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Old Von’s Store Mural

Old Von’s Store Mural

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Old Von’s Store Mural

Murals are a unique art that make it possible for artists to display their art on walls. An outstanding feature of a mural is that it is designed to complement the architectural features of the wall it is being applied, thereby, intensifying the magnificence of a building (Grund, 2002). Another unique feature of a mural is that most tell a story just like paintings. The brilliant mid-century mural situated at the corner of Chapala and Victoria is a piece of mosaic art to marvel at. The mural was created by Joseph Knowles and was unveiled in 1959. The mural portrays the history of man’s progress in Santa Barbra. It begins with the Chumash era and ends with the modern era. This history has been laid out across six panels each depicting a historical milestone in the development Santa Barbra.

The first panel represents Chumash era of Santa Barbra. The Chumash are a group of native Indians who at one time were a seafaring community who lived along the coast (Gibson, 2004). This panel has a Chumash man and woman dressed in their traditional attire. The man is shown carrying a spear on one hand and a fish on the other. The woman, on the other hand, is carrying a bag on her back probably containing grain. This panel in its simplicity reveals a lot about the culture of the Chumash. Peregrine & Ember (2001) suggest that men were hunters and anglers while the women wove basketry and mats. The spear in the hand of the Chumash man is a portrayal of the hunter and fish, on the other hand, is the testament of the fact that they were also anglers. The mural also affirms that, in the Chumash culture, it was expected of the man to go out and look for food and the woman to take charge of the preparation of meals.

The second panel is a display of the initial contact of the Chumash with the Spanish. The Spanish explorers Juan Cabrillo and Bartolome Ferello made the first contact in 1592 (Pritzker, 2000). The mural portrays two Spanish explorers and a Chumash Indian approaching to make contact. The ship that brought them floats in the background. The two Spanish explorers are probably a representation of Juan and Bartolome. This contact marked the beginning of a new civilization that would emerge despite the existence of the Chumash in this new land. The rise of this civilization is succeeded by the missionary period, followed by the settler period and finally by the modern period all depicted in the, in the mural. The contact between the Spanish and the Chumash was friendly and uneventful, but the Spanish had recognized the great significance the Santa Barbra Canal offered (Gamble, 2008). Though the Spanish started to use the Santa Barbra Canal as a stop for their journeys along the Pacific, there was barely an impressionable impact on the Chumash (Kennet, 2004).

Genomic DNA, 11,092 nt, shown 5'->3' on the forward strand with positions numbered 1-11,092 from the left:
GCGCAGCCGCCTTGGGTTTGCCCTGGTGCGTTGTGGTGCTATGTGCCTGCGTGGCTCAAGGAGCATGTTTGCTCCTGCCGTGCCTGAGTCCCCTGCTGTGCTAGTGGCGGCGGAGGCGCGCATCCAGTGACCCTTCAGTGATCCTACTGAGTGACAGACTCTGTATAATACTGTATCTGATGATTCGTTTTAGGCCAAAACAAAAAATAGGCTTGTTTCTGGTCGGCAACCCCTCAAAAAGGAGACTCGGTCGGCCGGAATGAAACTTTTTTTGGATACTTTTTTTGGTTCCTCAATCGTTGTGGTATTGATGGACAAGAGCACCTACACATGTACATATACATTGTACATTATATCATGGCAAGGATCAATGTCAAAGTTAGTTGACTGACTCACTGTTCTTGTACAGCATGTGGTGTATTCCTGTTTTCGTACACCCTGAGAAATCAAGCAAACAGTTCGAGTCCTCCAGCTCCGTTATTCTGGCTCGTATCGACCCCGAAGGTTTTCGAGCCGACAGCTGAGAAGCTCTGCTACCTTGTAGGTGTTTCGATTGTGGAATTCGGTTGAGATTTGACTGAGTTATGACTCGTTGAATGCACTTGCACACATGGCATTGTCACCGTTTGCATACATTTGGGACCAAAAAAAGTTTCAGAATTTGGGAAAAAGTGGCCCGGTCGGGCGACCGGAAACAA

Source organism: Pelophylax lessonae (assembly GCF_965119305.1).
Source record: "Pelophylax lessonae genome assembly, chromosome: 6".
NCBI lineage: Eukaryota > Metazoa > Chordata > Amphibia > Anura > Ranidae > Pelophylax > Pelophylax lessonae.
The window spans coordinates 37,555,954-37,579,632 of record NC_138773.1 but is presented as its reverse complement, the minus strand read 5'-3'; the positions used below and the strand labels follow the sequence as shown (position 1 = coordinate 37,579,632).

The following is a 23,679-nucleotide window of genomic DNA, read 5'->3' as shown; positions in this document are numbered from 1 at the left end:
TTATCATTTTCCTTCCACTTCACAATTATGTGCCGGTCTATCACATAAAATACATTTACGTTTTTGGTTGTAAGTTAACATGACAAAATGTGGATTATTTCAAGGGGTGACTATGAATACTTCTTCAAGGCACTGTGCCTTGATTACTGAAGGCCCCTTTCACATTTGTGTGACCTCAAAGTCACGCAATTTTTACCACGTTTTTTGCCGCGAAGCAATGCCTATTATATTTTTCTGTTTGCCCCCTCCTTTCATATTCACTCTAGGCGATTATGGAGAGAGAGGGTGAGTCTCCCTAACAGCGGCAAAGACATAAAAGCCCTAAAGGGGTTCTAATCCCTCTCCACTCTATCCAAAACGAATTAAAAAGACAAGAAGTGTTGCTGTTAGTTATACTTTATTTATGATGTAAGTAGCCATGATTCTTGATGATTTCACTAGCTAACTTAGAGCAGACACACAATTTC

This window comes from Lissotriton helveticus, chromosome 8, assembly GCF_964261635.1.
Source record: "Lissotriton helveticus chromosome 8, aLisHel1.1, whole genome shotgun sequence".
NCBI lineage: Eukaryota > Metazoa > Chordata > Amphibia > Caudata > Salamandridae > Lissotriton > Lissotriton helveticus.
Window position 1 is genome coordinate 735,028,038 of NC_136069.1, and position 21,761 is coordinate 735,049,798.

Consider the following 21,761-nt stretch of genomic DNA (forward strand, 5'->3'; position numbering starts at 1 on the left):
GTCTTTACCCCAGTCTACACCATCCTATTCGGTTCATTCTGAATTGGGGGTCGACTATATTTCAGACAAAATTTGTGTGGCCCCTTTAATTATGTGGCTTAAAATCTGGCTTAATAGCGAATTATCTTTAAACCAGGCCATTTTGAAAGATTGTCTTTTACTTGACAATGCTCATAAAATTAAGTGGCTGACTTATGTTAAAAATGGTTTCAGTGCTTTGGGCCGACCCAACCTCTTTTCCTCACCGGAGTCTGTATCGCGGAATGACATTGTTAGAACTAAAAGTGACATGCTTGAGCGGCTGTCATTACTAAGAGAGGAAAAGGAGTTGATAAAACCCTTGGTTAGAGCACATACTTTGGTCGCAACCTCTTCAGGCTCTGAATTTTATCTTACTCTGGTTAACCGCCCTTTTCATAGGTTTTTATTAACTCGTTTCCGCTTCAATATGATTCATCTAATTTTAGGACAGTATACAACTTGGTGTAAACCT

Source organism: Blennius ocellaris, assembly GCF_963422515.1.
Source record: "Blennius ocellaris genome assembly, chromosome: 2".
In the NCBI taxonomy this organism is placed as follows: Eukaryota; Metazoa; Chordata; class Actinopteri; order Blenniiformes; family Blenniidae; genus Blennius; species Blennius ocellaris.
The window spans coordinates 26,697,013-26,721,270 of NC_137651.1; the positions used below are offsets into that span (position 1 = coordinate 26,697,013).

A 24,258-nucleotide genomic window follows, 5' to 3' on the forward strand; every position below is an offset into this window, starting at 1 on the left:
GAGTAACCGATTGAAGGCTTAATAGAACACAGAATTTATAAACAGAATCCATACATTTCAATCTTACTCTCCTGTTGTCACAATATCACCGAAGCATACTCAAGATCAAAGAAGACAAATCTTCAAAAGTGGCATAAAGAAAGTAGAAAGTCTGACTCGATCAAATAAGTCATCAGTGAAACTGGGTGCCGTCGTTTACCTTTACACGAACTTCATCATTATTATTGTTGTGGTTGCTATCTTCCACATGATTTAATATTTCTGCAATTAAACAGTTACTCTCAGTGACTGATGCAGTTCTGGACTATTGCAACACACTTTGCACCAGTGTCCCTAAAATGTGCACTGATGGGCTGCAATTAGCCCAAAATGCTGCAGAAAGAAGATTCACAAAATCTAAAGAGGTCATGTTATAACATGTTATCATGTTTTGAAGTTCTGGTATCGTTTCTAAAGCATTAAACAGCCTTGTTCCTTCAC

Another significant era in the history of Santa Barbra is the settler period that came after the missionary and the rancho period. The settler period is shown in the fifth panel. The panel shows a man and woman arriving in the new land. Before them, there are cattle, which the settlers brought from the old world. The man and woman represent the massive European population that fled Europe to seek a better life. This colossal migration was due to the economic disparities brought about by the industrial period at the time (Goloboy, 2008). The European settlers saw a land of opportunity in the new world. The settlers also realized that the in the new world, they had slave labor in the Chumash community (Williams, 2003). It is believed that the settlers set in motion the existence of the modern America.

Joseph Knowles through the mural has clearly brought out the developmental stages of the Santa Barbra. However, these stages can also be used to describe the birthing process that led to the existence of the new America. The murals on Von’s walls serve as a reminder of the great milestones the American nation has achieved. The mural inspires a new generation to achieve new milestones worthy of a new panel slot in Von’s mural.

References

Gamble, L. H. (2008). The Chumash world at European contact: Power, trade, and feasting among complex hunter-gatherers. Berkeley: University of California Press.

Gibson, K. B. (2004). The Chumash: Seafarers of the Pacific coast. Mankato, Minn: Capstone Press.

Goloboy, J. (2008). Industrial Revolution: People and Perspectives. Santa Barbara: ABC-CLIO.

Grund, C. (2003). Painting murals step by step. Cincinnati, Ohio: North Light Books.

In Ember, M., & In Peregrine, P. N. (2001). Encyclopedia of prehistory. New York [etc.: Kluwer Academic.

Kennett, D. J. (2005). The island Chumash: Behavioral ecology of a maritime society. Berkeley: University of California Press.

Pritzke, F. (2001). A Native American encyclopedia: History, culture, and peoples. Oxford [etc.: Oxford University Press.

Williams, J. S. (2002). The Chumash of California. New York: PowerKids Press.

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